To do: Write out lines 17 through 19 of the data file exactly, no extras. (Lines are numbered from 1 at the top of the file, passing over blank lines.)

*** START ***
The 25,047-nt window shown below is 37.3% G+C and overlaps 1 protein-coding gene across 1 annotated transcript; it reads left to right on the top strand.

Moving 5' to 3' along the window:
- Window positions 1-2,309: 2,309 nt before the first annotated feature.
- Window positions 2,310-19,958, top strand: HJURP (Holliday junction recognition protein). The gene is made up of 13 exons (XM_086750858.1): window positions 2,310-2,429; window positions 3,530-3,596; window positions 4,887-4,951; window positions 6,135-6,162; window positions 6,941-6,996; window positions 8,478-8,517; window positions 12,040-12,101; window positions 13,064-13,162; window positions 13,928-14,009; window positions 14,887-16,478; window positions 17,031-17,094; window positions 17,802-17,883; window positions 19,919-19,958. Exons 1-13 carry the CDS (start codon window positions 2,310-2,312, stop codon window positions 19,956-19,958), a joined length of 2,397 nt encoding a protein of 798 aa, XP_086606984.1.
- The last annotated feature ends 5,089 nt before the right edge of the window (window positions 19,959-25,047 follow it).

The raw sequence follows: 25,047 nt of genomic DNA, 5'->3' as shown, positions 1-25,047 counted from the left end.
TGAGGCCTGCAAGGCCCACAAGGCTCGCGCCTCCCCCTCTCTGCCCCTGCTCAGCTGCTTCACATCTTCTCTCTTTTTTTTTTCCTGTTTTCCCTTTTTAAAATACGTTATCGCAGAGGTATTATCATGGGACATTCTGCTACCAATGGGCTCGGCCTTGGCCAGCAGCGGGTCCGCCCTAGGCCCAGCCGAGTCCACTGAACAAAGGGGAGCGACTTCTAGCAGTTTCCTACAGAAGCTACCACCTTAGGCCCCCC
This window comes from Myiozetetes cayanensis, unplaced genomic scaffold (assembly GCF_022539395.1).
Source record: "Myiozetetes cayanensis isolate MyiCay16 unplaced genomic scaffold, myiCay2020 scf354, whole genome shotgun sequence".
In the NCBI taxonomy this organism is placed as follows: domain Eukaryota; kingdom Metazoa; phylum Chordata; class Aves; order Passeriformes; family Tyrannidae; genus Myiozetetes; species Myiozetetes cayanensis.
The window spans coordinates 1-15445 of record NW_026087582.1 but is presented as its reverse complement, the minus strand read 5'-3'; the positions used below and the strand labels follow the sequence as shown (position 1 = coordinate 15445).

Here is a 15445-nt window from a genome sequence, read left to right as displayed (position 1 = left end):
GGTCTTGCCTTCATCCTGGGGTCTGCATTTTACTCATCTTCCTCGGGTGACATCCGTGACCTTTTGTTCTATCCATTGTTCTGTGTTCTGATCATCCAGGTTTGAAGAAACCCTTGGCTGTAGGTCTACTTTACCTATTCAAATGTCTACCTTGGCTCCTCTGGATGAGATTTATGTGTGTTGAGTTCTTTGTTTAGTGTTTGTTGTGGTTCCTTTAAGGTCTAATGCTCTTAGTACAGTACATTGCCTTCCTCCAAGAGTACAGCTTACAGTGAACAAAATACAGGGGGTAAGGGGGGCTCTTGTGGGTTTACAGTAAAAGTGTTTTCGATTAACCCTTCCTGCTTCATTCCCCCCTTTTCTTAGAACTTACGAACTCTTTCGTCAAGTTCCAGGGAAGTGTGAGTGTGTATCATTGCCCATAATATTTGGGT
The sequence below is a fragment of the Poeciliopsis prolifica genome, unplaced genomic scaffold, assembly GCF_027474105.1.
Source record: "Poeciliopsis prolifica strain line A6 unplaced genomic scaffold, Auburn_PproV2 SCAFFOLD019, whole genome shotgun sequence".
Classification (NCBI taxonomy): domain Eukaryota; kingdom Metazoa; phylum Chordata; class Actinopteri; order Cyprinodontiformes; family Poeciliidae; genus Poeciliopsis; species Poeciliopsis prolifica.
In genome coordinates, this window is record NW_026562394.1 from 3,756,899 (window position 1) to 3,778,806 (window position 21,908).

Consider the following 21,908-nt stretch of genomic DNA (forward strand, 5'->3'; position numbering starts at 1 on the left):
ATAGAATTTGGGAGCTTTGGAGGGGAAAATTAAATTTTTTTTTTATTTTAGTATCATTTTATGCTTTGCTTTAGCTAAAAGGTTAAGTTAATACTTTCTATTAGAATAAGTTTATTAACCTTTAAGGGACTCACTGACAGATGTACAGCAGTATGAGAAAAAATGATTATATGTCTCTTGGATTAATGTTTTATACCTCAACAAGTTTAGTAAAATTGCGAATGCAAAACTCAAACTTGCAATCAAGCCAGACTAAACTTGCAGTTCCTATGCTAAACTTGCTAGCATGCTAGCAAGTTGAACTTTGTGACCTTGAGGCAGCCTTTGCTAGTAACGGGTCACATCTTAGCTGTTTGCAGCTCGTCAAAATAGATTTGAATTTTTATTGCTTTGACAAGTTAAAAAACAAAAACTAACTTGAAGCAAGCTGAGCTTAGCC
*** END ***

In genome coordinates, this window is record NW_026562394.1 from 3,756,899 (window position 1) to 3,778,806 (window position 21,908).

Consider the following 21,908-nt stretch of genomic DNA (forward strand, 5'->3'; position numbering starts at 1 on the left):
ATAGAATTTGGGAGCTTTGGAGGGGAAAATTAAATTTTTTTTTTATTTTAGTATCATTTTATGCTTTGCTTTAGCTAAAAGGTTAAGTTAATACTTTCTATTAGAATAAGTTTATTAACCTTTAAGGGACTCACTGACAGATGTACAGCAGTATGAGAAAAAATGATTATATGTCTCTTGGATTAATGTTTTATACCTCAACAAGTTTAGTAAAATTGCGAATGCAAAACTCAAACTTGCAATCAAGCCAGACTAAACTTGCAGTTCCTATGCTAAACTTGCTAGCATGCTAGCAAGTTGAACTTTGTGACCTTGAGGCAGCCTTTGCTAGTAACGGGTCACATCTTAGCTGTTTGCAGCTCGTCAAAATAGATTTGAATTTTTATTGCTTTGACAAGTTAAAAAACAAAAACTAACTTGAAGCAAGCTGAGCTTAGCC